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In re Shank

Supreme Court of New York, Second Department

March 29, 2017

In the Matter of Kenneth S. Shank, appellant,
v.
Norman Miller, respondent. Docket No. O-17068-16

          Law Office of Dorothy A. Courten, PLLC, Hauppauge, NY, for appellant.

          Jeffrey S. Schecter & Associates, P.C., Garden City, NY, for respondent.

          MARK C. DILLON, J.P., SHERI S. ROMAN, JEFFREY A. COHEN, ROBERT J. MILLER, JJ.

          DECISION & ORDER

         Appeal from an order of the Family Court, Suffolk County (Deborah Poulos, J.), dated October 25, 2016. The order, upon a decision of the same date, in effect, granted, without a hearing, the application of Norman Miller to dismiss the amended family offense petition filed October 21, 2016, and thereupon dismissed the petition and vacated a temporary order of protection dated October 13, 2016.

         ORDERED that the order is reversed, on the law, with costs, the amended petition and the temporary order of protection dated October 13, 2016, are reinstated, and the matter is remitted to the Family Court, Suffolk County, for further proceedings in accordance herewith.

         The petitioner (hereinafter the appellant) is married to the daughter of the respondent. A divorce action is pending in the Supreme Court, Suffolk County, between the appellant and his wife. On October 13, 2016, during the pendency of the divorce action, the petitioner filed a family offense petition alleging that the respondent, his father-in-law, committed a family offense against him. The Family Court issued a temporary order of protection, inter alia, directing the respondent to stay away from the appellant. On October 21, 2016, the appellant filed an amended family offense petition alleging that the respondent committed the enumerated family offenses of harassment in the first degree, harassment in the second degree, and aggravated harassment in the second degree. During a court appearance on October 25, 2016, the respondent orally moved to dismiss the amended petition on the ground that the allegations did not constitute a family offense. Without a hearing, in an order dated October 25, 2016, the Family Court, upon a decision of the same date, in effect, granted the application, and thereupon dismissed the amended petition, and vacated the temporary order of protection.

         "In a family offense proceeding, the petitioner has the burden of establishing the offense by a fair preponderance of the evidence" (Matter of Davis v Wright, 140 A.D.3d 753, 754). However, " [a] family offense petition may be dismissed without a hearing where the petition fails to set forth factual allegations which, if proven, would establish that the respondent has committed a qualifying family offense'" (Matter of Lashlee v Lashlee, 145 A.D.3d 723, 724, quoting Matter of Brown-Winfield v Bailey, 143 A.D.3d 707, 708; see Matter of Graham v Rawley, __A.D.3d__, 2017 NY Slip Op 01356 [2d Dept 2017]). " In determining whether a petition alleges an enumerated family offense, the petition must be liberally construed, the facts alleged in the petition must be accepted as true, and the petitioner must be granted the benefit of every favorable inference'" (Matter of Brown-Winfield v Bailey, 143 A.D.3d at 708, quoting Matter of Arnold v Arnold, 119 A.D.3d 938, 939; see Matter of Lashlee v Lashlee, 145 A.D.3d at 724; Matter of Ring v Ring, 140 A.D.3d 1076).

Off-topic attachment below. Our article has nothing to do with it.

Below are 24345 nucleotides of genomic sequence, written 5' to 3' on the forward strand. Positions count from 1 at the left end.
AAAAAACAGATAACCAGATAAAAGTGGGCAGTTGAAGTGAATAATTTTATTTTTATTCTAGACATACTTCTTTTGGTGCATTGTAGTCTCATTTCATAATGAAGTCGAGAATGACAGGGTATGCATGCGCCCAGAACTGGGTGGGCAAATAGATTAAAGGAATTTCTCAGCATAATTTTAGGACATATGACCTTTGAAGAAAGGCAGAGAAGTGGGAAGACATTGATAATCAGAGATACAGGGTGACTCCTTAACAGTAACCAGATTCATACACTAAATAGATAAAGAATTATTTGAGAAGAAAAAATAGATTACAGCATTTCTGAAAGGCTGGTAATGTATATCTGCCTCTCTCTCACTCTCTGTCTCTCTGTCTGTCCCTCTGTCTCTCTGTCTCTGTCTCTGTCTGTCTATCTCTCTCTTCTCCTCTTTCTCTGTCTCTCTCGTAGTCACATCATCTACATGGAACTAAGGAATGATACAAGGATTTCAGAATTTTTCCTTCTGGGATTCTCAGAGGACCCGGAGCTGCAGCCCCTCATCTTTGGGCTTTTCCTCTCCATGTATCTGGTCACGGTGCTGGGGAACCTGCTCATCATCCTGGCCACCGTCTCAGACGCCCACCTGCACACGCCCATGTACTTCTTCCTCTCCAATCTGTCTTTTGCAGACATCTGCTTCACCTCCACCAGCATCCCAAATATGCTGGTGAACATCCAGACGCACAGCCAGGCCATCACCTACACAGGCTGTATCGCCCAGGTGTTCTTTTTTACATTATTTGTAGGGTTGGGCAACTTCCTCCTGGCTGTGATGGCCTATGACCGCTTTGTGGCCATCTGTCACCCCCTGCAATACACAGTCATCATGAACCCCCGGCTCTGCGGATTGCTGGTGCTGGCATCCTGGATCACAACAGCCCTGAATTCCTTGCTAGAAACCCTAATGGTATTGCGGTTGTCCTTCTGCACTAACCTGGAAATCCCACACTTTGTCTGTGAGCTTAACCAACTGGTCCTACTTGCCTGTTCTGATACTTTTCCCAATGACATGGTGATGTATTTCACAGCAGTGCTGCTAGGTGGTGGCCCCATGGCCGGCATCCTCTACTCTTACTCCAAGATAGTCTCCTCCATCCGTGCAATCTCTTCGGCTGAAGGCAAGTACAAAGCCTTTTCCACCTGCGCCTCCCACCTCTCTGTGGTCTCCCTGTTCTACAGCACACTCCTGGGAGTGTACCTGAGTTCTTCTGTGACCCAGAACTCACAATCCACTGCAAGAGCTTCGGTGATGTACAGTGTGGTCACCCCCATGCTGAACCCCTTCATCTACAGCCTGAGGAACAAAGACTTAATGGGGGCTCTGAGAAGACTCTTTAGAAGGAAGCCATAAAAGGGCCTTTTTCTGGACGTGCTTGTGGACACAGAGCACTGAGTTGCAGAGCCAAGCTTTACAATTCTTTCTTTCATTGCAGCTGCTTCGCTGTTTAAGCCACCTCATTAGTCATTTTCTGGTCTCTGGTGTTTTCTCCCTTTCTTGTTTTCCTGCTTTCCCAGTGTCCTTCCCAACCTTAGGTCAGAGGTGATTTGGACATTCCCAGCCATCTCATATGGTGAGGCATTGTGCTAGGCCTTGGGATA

Harassment in the first degree, harassment in the second degree, and aggravated harassment in the second degree are 3 of nearly 30 criminal offenses upon which a family offense proceeding may be predicated (see Family Ct Act § 812[1]). Here, construing the amended petition liberally and giving the appellant the benefit of every favorable inference, the amended petition adequately alleged that the respondent had committed the family offenses of harassment in the second degree (see Family Ct Act § 812[1]; Penal Law § 240.26[3]; Matter of Brown-Winfield v Bailey, 143 A.D.3d at 708) and aggravated harassment in the second degree (see Family Ct Act § 812[1]; Penal Law § 240.30[2]; see generally Matter of Lynn TT. v Joseph O., 129 A.D.3d 1129, 1130; Matter of Opray v Fitzharris, 84 A.D.3d 1092). Thus, the Family Court should not have dismissed the amended petition with respect to those allegations without a hearing (see Matter of Brown-Winfield v Bailey, 143 A.D.3d 707). However, the allegations in the amended petition were insufficient to allege the family offense of harassment in the first degree (see Penal Law § 240.25; People v Dietze, 75 N.Y.2d 47, 54; see generally Matter of Filipowski v Sullivan-Tirelli, 139 A.D.3d 1063; Matter of Tyrone T. v Katherine M., 78 A.D.3d 545).

         The parties' remaining contentions are without merit.

         Accordingly, we reinstate the amended petition and remit the matter to the Family Court, Suffolk County, for a hearing and determination with respect to the allegations of harassment in the second degree and aggravated harassment in the second degree. In light of the reinstatement of the amended ...


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